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FORUMS Photo Sharing & Visual Enjoyment Kids & Family 
Thread started 11 Jul 2011 (Monday) 22:41
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Help with outdoor lighting

 
bonnielauper
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Jul 11, 2011 22:41 |  #1

(I realized after I posted this that "kids and family" isn't exactly the best forum for a lighting question, but I can't for the life of me figure out how to move the post, or even delete it....so here it is, and if you can help me with moving it or deleting it, that would be great too...)

I have only done a few outdoor shoots so far, and I have been surprised how difficult it is to get the lighting right and get sharp shots. When the overhead sun is too harsh, there isn't enough light in the shade. I have tried using some artificial lighting, and can keep experimenting with that, but I wondered if you people could give me some tips on how to best use natural outdoor lighting. Here is an example of a shoot I did in the evening last week. The light was beautiful, super diffused and a bit golden, but there just wasn't enough of it (it was about half an hour later than I wanted it to be, so maybe that's part of it). I opened the aperture wide and so of course none of my shots were very sharp. I was using the 85mm/1.8 and the 50mm/1.4. No flash. Here are a few shots (which I have sharpened a bit, so maybe you won't see how soft they were to begin with, but my question still stands about how to get sharp outdoor shots...).

1.

IMAGE: http://farm7.static.flickr.com/6026/5928993040_e8fd4e805e_z.jpg

2.
IMAGE: http://farm7.static.flickr.com/6026/5928434347_48ee885f8b_z.jpg

3.
IMAGE: http://farm7.static.flickr.com/6013/5928432535_5797e2c289_z.jpg

4.
IMAGE: http://farm7.static.flickr.com/6143/5928431553_9ac9c7914c_z.jpg

5. Here's one where it's obvious...
IMAGE: http://farm7.static.flickr.com/6138/5928426871_33bfc9d3c2_z.jpg



  
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Maureen ­ Souza
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Jul 11, 2011 23:54 |  #2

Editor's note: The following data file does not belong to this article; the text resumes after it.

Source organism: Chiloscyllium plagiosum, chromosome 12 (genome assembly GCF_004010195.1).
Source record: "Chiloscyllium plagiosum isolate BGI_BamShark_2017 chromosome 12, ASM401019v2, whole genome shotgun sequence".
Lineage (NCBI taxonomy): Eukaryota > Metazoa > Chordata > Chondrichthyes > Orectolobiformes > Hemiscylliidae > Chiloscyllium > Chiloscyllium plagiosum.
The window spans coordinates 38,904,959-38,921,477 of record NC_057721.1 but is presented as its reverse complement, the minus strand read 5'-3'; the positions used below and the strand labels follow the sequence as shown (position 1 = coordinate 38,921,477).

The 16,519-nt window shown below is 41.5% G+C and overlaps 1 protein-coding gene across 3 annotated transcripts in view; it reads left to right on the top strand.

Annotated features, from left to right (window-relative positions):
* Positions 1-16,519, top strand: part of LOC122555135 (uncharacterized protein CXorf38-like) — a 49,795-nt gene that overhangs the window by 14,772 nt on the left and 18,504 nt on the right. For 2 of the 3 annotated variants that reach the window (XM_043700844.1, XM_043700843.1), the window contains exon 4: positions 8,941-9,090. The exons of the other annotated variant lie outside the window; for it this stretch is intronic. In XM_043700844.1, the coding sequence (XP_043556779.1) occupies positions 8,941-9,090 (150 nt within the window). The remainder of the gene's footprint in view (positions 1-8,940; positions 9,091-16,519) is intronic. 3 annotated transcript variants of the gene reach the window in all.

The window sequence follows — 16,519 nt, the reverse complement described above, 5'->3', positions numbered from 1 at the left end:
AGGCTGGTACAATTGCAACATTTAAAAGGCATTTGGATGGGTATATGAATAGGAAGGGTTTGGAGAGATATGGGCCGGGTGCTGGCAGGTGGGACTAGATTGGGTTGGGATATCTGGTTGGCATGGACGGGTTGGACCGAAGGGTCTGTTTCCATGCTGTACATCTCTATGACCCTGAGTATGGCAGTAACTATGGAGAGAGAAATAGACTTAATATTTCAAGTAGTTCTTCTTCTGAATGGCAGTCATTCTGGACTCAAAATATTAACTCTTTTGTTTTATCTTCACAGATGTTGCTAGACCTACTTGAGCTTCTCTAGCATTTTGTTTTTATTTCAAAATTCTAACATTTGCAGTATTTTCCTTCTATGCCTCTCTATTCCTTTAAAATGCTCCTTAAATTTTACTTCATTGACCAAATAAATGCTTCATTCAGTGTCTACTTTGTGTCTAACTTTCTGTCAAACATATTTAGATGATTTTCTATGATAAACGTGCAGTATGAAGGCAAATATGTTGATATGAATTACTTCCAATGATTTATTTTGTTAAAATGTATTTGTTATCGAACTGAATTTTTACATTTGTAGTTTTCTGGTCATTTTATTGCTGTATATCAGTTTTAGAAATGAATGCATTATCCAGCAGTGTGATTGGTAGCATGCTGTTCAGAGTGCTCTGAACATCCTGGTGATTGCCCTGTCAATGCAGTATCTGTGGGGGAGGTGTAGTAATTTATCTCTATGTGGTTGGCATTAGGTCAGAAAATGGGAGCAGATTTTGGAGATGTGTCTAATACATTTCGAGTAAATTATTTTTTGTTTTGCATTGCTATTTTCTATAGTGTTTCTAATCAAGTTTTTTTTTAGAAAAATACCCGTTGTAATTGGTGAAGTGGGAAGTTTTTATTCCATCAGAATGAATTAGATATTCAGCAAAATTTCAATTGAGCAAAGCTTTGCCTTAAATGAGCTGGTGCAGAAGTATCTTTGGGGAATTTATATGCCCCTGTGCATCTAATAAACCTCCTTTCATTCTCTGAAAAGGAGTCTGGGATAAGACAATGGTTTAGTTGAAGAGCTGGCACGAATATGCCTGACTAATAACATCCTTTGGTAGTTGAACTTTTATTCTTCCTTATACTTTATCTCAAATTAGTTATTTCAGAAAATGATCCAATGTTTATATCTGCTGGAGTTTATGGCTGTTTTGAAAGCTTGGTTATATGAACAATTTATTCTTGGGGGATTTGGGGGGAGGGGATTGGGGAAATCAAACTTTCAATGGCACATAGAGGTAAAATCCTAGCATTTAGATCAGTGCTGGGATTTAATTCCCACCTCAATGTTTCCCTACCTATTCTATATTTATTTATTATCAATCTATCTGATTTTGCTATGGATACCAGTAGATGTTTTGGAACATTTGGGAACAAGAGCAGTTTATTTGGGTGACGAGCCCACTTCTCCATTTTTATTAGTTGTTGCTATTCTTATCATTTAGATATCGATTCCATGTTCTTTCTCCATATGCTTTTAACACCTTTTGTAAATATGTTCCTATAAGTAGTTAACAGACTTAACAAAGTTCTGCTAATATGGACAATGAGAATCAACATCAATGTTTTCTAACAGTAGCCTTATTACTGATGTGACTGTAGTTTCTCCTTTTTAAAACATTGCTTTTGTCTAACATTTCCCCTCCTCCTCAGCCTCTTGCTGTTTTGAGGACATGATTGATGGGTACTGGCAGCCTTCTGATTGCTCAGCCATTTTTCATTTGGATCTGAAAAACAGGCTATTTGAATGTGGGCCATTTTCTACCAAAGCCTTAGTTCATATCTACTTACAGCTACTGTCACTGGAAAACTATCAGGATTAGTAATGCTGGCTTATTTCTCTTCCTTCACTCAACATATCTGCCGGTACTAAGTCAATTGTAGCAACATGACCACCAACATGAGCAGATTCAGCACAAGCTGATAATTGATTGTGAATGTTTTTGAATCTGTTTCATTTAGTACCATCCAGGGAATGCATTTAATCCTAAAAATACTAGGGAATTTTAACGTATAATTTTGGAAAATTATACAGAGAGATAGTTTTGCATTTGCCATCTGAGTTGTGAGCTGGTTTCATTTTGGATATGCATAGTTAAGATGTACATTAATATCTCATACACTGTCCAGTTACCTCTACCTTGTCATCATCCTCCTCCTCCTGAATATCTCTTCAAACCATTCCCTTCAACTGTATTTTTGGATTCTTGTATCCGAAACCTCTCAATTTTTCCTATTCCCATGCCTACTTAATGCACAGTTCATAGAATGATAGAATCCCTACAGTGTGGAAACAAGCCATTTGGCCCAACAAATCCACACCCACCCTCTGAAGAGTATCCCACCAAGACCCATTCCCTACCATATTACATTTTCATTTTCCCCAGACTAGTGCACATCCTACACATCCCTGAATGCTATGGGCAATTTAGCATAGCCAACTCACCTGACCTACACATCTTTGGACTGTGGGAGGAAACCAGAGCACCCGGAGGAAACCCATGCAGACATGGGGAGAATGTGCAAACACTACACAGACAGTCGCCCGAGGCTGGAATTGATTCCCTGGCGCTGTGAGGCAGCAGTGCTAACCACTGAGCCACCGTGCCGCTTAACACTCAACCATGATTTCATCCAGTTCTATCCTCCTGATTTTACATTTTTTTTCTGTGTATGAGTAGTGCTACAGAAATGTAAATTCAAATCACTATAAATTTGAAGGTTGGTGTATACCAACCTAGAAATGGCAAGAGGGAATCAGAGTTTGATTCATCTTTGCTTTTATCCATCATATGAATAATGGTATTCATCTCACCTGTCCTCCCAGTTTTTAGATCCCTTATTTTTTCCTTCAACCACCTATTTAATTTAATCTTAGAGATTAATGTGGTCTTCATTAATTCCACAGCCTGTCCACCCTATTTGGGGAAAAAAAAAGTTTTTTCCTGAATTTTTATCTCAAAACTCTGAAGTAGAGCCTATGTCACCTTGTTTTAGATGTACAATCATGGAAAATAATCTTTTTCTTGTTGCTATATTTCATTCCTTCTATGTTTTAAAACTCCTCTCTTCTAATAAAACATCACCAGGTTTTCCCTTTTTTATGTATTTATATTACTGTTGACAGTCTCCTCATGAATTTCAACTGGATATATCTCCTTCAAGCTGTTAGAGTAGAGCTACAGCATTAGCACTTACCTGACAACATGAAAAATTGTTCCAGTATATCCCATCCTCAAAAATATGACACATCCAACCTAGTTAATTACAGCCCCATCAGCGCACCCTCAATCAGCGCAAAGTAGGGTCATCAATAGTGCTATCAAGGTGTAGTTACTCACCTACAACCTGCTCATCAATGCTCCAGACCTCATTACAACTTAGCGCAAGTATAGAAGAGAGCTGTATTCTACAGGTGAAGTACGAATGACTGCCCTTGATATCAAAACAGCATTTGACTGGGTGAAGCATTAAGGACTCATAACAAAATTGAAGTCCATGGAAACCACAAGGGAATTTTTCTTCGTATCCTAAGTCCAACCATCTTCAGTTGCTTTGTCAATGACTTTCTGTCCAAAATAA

Well there are several solutions to this. First, use a tripod, lower your shutter speed a bit and increase the aperture. I don't know what camera model you are using but the newer models all do great with the higher ISO numbers and that will give you more light and let you increase your DOF.


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rick_reno
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Jul 12, 2011 10:47 |  #3

very nice, 5 is my favorite




  
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gonzogolf
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Jul 12, 2011 11:00 |  #4

You have two options. Either only shoot when the light is good, or supplement the available light with flash or a reflector. Take a look a the off camera hotshoe flash and single strobe threads. You might see what a difference it can make for you. My favorite aphorism is "the best available light, is the one you bring with you".




  
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Kristy
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Jul 12, 2011 21:03 |  #5

It's not so much that the image (large one shown as example) is out of focus.. . It's just that when you shoot wide open your depth of field is inches.. So it is difficult to get both eyes in focus, and if you wiggle at all.. your focus will land somewhere that you didn't intend it to.

Try to stop down to about f.4 or 5 if you can... and keep your shutter up 1/125th or so depending on your personal ability to hand hold a shot. From there try using your ISO to make up the differences that you need for the light you are trying to capture... Sometimes we have to sacrifice grain in order to get the light we want.

I crank my ISO up to 2000 or more often. The benefit for me shooting natural light is the ISO capabilites of my camera... Not sure what you are shooting with, but it might be worth trying up to 1600. If your exposure is spot on, the grain wont show up in print as much as it does on screen.

If you can get your hands on a cheap reflector... you can use it to bounce some additional light back into your scene I do it often... also I bounce my flash off of things, reflectors, white t-shirts, walls, anything that might push a little light forward toward my subject. It works. :)


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bonnielauper
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Jul 13, 2011 12:25 |  #6

Thanks, everyone. I have a reflector but don't really know how to best use it. Do you put it on a stand? I also have some decent lighting gear (off-camera flashes, umbrellas, softbox) which I was kinda hoping to not have to lug around outside....

I wil definitely try increasing the ISO next time so I don't have to use such a shallow depth of field....I only have a Rebel XSI, but it can probably still handle shooting at 800...




  
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Tiger_993
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Jul 13, 2011 13:54 |  #7

bonnielauper wrote in post #12751950 (external link)
Thanks, everyone. I have a reflector but don't really know how to best use it. Do you put it on a stand? I also have some decent lighting gear (off-camera flashes, umbrellas, softbox) which I was kinda hoping to not have to lug around outside....

The easiest thing to do is put the reflector on a human stand, i.e. have the mom or dad hold it for you, or have a friend of the subject hold it, if they brought someone along with them.


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Help with outdoor lighting
FORUMS Photo Sharing & Visual Enjoyment Kids & Family 
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